freedom of choice in the selection of reagents. Sensors with autoclavable electrodes which
support mobile data acquisition for specific process parameters are now available for fe
r-
menters. New differential pH sensors in combination with specialized

buffer gels (e.g. ma
-
leic acid and diallylamine) eliminate the disadvantages of standard reference systems (KCI
half
-
cell), opening the door to real time pH detection under variable temperature conditions.

Rapid advances are also being made in the develop
ment of separators which facilitate the
lucrative (and climate friendly) utilization of by
-
products. In the autumn, a large algae pr
o-
duction plant w
ent

into operation in China. Scrubbed flue gas from a coal
-
fired power st
a-
tion is fed to the algae. The alga
e plant is capable of capturing up to 2,500 kg of CO
2

per
day in the form of biomass. The algae absorb the carbon dioxide and metabolize it into
substances such as fat and carbohydrates. Special separators harvest the algae and co
n-
centrate the biomass. The

process generates additional value
-
add from gas emissions
through the sale of valuable protein to the animal feed industry. In this instance and in many
others, the combination of mechanical engineering, electronics, IT and biotechnology
makes it possible

to optimize existing production processes and generate profitable by
-
products.

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/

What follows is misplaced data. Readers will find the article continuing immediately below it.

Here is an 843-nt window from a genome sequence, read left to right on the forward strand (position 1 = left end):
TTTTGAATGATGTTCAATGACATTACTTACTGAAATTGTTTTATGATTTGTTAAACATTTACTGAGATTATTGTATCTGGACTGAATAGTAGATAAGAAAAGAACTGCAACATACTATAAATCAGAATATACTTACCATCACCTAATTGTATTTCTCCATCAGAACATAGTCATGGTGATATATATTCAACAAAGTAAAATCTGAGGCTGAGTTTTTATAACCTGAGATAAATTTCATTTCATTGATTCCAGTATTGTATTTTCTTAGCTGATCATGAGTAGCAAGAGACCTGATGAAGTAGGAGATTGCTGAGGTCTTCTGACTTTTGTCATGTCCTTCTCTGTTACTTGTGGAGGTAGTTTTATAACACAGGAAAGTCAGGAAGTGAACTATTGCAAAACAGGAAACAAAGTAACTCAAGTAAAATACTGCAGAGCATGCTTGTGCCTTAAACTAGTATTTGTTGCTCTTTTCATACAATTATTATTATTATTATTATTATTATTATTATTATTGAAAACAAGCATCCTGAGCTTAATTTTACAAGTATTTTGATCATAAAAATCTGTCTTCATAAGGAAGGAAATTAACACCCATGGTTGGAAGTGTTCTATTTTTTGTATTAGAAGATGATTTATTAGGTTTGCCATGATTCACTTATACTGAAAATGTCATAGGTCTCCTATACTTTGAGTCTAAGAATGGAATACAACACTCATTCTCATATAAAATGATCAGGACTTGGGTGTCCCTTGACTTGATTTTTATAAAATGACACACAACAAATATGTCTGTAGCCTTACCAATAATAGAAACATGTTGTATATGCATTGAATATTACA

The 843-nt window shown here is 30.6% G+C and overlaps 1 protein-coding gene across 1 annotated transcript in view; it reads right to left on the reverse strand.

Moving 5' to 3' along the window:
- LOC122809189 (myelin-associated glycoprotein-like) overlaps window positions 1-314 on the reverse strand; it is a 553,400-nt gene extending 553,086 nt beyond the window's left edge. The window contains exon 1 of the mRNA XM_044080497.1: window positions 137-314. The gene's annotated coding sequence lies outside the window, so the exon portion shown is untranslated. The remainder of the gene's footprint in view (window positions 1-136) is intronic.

5

DECHEMA Gesellschaft für Chemische Technik und Biotechnologie e.V.

Theodor
-
Heuss
-
Allee 25


60486 Frankfurt am Main


Germany


T + 49(0)69 75 64
-
0


F +49(0)69 75 64
-
201


presse@dechema.de
www.dechema.de


The plant engineering industry is also exploiting new opportunities. So far, output cost
optimization and modernization of old production assets play a bigger role than the co
n-
struction of new biorefineries. Bioethanol and vegetable oil added to fossil fuel are only the
beginning in the petrochemical industry. They are mostly still made from agricultural crops.
There is a public consensus however that competition with food prod
uction must be avoi
d-
ed. Next
-
generation biofuels will be made from wood, straw, food residue and plant or
animal industrial waste rather than food products. A number of pilot plants are already in
operation.

The chemical industry is also getting ready to p
roduce platform chemicals such as glycerin
or starch from agricultural feedstock. To do that, it will need components, equipment and
process systems that offer production flexibility and are designed to adapt to varying types
of feedstock without putting o
verall operations at risk. Reducing the logistics costs (which
can be considerable) is another deliverable for plant engineering. Oil and biomass will be
used to fire power stations in either parallel or alternating mode. Supplemental combustion
or gasific
ation of vegetable oil or ethanol at the site of an existing oil refinery or power
station is an approach which is still in its infancy. The Brazilian petrochemical producer
Braskem is showing the way. Parallel production of up to 200,000

MT of ethylene an
d
polyethylene resin from cane sugar ethanol started up in the autumn of 2010. The produ
c-
tion line was built right next to an existing petrochemical plant, and it uses the plant’s
polymerization infrastructure.

Organic hydrocarbons are still cheaper on th
e world market than bio
-
based materials.
However, the price differential compared to renewables is narrowing. What we are looking
at for the foreseeable future is not the replacement of oil but instead the alternating use of
heterogeneous resources. Alfred

Oberholz, former head of R&D at Evonik Degussa: “Bi
o-
mass
-
based raw materials will continue to compete with petrochemical feedstock. At the
end of the day, C atoms will have the same market value regardless of whether they are